In the aftermath of the earthquake that hit parts of the U.S. and Canada yesterday, it's worth emphasizing that texting may be the most reliable way to stay in touch during a natural disaster.
There were numerous reports of service problems after yesterday's quake. In fact, the FCC said it is "assessing a significant disruption to cell service due to the quake and will be looking at ways to improve communications during emergencies," reported MSNBC.
"The networks worked intermittently along the East Coast when customers tried to make phone calls soon after the quake," said The New York Times. "Text messaging and data connections did not seem to be affected to the same degree."
In past disasters as well, phone owners have had more luck sending and receiving text messages than they have in successfully placing or receiving voice calls. That may be because the data demands of texts are relatively smaller, and they can thus better find their way on networks that are stressed by overuse as people seek to reach loved ones, or by damage to their infrastructure from the disaster.
Use of texting as a primary communications mode, of course, requires that the people you might seek to reach, or vice versa, are versed in how to text and read texts. If you have a family member who rarely or never texts, think about making a texting tutorial part of your family's disaster planning.
You might also want to consider disaster plans when it comes time to choose a new phone for those folks. Although they may routinely text, think about getting them a phone that has a full QWERTY keyboard. Those who don't text often generally struggle to use the numeric (that is, non-QWERTY) keypads of some very basic cellphones, which can require multiple presses to yield letters.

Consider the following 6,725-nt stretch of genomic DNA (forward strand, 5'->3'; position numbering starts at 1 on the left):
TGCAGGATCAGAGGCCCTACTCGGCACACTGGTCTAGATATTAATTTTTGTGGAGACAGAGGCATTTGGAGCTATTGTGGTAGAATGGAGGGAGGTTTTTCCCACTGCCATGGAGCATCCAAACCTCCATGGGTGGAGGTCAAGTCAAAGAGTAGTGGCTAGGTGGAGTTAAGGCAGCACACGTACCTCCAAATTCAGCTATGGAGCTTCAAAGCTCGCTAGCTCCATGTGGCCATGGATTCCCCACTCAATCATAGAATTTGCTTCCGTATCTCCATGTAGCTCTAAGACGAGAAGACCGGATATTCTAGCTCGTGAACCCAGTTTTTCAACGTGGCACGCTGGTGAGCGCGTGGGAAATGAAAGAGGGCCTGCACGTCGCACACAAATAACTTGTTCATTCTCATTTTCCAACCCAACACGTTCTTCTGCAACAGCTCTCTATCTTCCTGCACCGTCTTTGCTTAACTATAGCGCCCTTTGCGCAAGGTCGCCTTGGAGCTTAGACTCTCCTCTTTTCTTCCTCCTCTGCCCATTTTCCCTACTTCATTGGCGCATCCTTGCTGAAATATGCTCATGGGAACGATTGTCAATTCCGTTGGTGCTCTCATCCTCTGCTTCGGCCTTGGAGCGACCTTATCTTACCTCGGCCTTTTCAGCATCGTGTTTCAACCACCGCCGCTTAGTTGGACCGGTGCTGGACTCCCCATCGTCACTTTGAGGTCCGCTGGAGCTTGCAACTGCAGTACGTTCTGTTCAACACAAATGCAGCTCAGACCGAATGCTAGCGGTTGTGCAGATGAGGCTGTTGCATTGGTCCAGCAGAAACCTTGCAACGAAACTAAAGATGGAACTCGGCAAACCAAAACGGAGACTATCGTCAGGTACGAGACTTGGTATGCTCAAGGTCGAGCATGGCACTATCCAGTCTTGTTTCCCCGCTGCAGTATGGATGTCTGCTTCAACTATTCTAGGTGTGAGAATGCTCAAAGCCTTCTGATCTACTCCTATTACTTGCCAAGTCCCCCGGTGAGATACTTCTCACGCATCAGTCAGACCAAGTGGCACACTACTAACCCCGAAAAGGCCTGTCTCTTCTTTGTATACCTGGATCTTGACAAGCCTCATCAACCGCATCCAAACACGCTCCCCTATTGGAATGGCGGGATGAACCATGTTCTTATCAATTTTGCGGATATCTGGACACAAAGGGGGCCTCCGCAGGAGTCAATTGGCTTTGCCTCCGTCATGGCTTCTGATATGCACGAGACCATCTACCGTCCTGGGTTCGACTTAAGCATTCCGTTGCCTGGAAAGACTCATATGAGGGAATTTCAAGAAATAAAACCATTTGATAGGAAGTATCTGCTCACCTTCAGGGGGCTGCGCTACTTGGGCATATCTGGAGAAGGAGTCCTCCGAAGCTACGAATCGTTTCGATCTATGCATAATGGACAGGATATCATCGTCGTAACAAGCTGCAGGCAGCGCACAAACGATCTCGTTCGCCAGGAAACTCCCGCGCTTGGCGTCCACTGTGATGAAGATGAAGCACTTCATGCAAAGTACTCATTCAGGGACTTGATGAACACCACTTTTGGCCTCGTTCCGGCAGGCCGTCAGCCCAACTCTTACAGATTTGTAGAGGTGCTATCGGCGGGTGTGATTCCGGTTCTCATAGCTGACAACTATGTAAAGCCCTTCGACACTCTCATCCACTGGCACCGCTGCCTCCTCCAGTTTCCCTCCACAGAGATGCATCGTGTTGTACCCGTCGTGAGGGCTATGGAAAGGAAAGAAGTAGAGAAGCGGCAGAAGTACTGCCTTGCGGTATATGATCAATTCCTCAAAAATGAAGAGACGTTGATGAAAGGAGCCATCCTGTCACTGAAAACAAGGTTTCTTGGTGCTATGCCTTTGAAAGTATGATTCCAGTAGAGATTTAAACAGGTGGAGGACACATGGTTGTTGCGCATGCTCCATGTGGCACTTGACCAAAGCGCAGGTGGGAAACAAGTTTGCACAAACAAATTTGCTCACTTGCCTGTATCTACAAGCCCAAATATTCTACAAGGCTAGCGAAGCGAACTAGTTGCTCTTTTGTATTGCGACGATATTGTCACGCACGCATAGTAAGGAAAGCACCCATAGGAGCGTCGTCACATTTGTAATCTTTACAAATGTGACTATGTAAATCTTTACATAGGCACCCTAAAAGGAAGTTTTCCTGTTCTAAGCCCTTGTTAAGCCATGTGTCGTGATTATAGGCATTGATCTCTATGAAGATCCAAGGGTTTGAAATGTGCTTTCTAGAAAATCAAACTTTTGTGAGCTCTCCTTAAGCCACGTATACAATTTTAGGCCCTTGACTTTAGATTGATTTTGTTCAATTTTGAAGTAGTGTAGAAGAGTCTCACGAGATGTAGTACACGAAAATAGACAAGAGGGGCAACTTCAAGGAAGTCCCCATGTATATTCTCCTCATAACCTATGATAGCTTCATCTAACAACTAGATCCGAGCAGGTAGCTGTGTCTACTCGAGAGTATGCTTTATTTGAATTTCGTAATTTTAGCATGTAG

Sending texts does not require any additional service plan from the carrier, even for those who have basic voice-only plans; they'll simply be billed for each text they send or receive. (Those who begin to send any significant number of texts should, however, consider a texting plan, which offers lower rates per message than does a la carte pricing.)
One other tip if you're concerned about ultimate readiness for a disaster: Consider your phone's battery needs for a scenario in which the power goes out for a significant time. You might want to invest in either an extra battery (expect to pay $15 to $50 for one), so that a fully charged battery is always on hand. Other options for extending your phone's run-time in power outages include battery-boost devices that rapidly top up the battery and solar-powered chargers; both of those options start at $10 or so.
US quake bolsters calls for public safety wireless network [MSNBC.com]
Gaps in Cellphone Service After Earthquake [The New York Times]